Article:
Volunteers who provide sense of belonging to youth invaluable
The Wyoming 4-H program serves over 6,900 youth and their families because of strong and motivated volunteers.
If you are a volunteer in a youth organization like 4-H, look at your involvement; are you helping or hindering belonging?
A sense of belonging is one of the most important elements volunteers can provide young people. All youth want to belong and be members of groups. Groups may be formal, like classrooms and school sports teams, or informal, like 4-H clubs. Belonging includes having a positive relationship with a caring adult, being in a safe emotional and physical environment, and being part of an inclusive environment.
That Belonging Feeling
If you think back to your own personal experiences with groups, you were more likely to get involved, stay involved, and have good experiences if you felt a sense of belonging within the group. As an adult working with youth, you may be wondering what you can do to help create a sense of belonging in an organization.
A positive relationship with a caring adult is the most important belonging element to a positive youth development experience. Caring adults in 4-H act as adviser, guide, and mentor. This happens when adults can serve as the supporter, friend, and advocate for the 4-H member while helping set boundaries and expectations.
In a 4-H setting, or in any youth organization, there are simple ways to make this happen. Something as simple as volunteers calling youth by their first names. Getting to know the interests of members can happen by asking questions that show you care while also being an active listener to what youth have to say. Pay attention to the activities of youth outside of the organization. Look to structure group activities so youth and adults have time to learn about one another.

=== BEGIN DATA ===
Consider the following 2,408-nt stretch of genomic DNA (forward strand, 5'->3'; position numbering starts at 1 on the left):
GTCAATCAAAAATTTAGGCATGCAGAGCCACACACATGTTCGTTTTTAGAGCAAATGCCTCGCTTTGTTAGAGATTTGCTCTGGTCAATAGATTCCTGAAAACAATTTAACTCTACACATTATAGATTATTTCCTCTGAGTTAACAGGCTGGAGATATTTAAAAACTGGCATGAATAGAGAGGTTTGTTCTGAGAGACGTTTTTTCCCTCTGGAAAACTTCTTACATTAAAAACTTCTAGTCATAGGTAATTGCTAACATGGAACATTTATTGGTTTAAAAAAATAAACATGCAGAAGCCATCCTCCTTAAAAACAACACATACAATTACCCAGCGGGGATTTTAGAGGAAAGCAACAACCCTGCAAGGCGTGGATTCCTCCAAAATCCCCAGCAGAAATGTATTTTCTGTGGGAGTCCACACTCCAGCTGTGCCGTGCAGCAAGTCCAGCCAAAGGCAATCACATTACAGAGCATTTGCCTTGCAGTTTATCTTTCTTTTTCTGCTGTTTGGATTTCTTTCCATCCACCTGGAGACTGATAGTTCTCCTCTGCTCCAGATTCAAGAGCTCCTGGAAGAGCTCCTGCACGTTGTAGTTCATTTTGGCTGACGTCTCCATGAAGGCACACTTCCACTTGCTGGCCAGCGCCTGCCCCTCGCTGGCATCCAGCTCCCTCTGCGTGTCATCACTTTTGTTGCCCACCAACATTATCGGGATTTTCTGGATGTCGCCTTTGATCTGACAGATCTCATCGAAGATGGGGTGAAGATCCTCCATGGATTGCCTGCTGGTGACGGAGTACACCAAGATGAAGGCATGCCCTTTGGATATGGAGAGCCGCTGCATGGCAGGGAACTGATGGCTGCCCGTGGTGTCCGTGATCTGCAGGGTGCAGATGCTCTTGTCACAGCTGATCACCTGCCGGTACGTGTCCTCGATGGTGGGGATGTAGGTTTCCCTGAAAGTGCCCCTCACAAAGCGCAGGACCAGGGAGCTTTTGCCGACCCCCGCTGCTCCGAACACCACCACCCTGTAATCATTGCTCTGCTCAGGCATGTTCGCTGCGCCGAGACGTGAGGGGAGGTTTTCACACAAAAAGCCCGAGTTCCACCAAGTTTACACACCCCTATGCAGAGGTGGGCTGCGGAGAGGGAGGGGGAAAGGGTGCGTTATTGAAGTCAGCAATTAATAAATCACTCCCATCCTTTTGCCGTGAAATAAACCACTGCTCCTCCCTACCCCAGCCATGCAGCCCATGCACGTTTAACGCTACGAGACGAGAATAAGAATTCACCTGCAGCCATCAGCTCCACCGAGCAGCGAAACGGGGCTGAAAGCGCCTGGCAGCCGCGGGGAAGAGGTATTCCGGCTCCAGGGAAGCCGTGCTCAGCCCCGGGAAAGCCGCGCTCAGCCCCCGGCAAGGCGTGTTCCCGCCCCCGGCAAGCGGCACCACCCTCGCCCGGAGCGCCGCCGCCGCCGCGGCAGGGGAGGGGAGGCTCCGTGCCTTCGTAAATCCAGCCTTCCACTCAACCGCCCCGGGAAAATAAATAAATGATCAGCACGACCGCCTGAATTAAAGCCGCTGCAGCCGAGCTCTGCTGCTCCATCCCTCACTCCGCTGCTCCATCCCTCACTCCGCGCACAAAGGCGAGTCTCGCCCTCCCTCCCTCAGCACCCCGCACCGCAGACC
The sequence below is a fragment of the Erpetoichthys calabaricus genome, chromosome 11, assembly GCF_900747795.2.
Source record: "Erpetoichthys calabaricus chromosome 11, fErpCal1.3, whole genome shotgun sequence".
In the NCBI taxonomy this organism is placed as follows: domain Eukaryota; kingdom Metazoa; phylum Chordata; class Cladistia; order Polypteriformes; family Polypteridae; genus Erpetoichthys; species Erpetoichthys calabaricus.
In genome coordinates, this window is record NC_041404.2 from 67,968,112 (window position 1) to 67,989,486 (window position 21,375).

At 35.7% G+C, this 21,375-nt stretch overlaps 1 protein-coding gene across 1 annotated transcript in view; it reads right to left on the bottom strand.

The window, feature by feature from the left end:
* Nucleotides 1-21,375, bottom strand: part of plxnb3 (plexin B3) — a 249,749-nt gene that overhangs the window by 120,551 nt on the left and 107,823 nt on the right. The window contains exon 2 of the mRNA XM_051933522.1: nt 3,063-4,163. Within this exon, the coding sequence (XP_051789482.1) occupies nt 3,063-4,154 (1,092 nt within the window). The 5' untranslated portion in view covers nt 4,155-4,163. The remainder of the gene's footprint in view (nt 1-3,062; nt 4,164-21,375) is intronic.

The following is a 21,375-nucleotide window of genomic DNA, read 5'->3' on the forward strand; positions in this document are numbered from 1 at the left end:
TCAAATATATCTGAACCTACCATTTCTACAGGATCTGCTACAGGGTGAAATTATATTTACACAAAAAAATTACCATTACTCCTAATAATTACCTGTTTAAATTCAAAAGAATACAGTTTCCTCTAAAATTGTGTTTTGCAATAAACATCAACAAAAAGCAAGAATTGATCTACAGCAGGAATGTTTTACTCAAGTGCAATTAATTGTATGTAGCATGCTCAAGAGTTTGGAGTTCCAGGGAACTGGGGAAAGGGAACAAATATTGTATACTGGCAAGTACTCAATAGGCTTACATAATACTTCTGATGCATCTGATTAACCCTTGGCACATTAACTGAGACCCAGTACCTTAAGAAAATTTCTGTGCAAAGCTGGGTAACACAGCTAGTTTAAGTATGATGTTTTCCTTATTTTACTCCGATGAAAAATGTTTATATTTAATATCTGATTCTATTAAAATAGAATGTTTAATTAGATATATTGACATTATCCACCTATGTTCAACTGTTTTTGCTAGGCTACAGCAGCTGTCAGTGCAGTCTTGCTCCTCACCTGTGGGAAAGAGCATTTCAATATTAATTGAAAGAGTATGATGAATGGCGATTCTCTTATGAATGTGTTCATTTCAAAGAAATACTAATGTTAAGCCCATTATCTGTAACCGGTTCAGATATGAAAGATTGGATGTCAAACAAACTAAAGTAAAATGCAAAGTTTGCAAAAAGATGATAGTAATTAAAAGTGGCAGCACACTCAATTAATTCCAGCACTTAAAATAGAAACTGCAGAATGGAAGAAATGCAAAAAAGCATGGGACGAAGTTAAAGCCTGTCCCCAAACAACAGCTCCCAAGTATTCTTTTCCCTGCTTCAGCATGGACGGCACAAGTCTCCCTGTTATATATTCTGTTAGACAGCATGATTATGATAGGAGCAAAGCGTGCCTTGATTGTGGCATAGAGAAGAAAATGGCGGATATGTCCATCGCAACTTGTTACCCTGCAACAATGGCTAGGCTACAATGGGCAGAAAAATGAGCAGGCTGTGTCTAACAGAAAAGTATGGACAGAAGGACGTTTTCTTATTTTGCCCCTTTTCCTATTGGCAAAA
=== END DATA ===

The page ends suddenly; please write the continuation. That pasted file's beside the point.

Feeling physically, emotionally safe
Youth need to feel physically and emotionally safe in their environments. Volunteers need to create an environment of support and encouragement. We cannot tolerate or participate in bullying, cliques, or put-downs. Be sure the young people in a group are helping plan, implement, and evaluate what the group is doing.
Finally, we need to encourage a program that brings together youth and adults from different backgrounds, experiences, and comfort levels. An organization needs to be a place where individual members and leaders feel supported and encouraged. This can happen by looking for ways to recognize all members, not just those who excel in competition. Meetings and events can start with ice breakers and fun games that get everyone involved.
Learn how you can be involved and help develop the next generation by visiting the Wyoming State 4-H Program website www.uwyo.edu/4-h.
Please contact me for more information on how to create an environment of belonging in 4-H or other youth organizations.
Sarah Torbert is the 4-H volunteer development specialist with the University of Wyoming Extension. She can be contacted at (307) 766-5027 or email@example.com.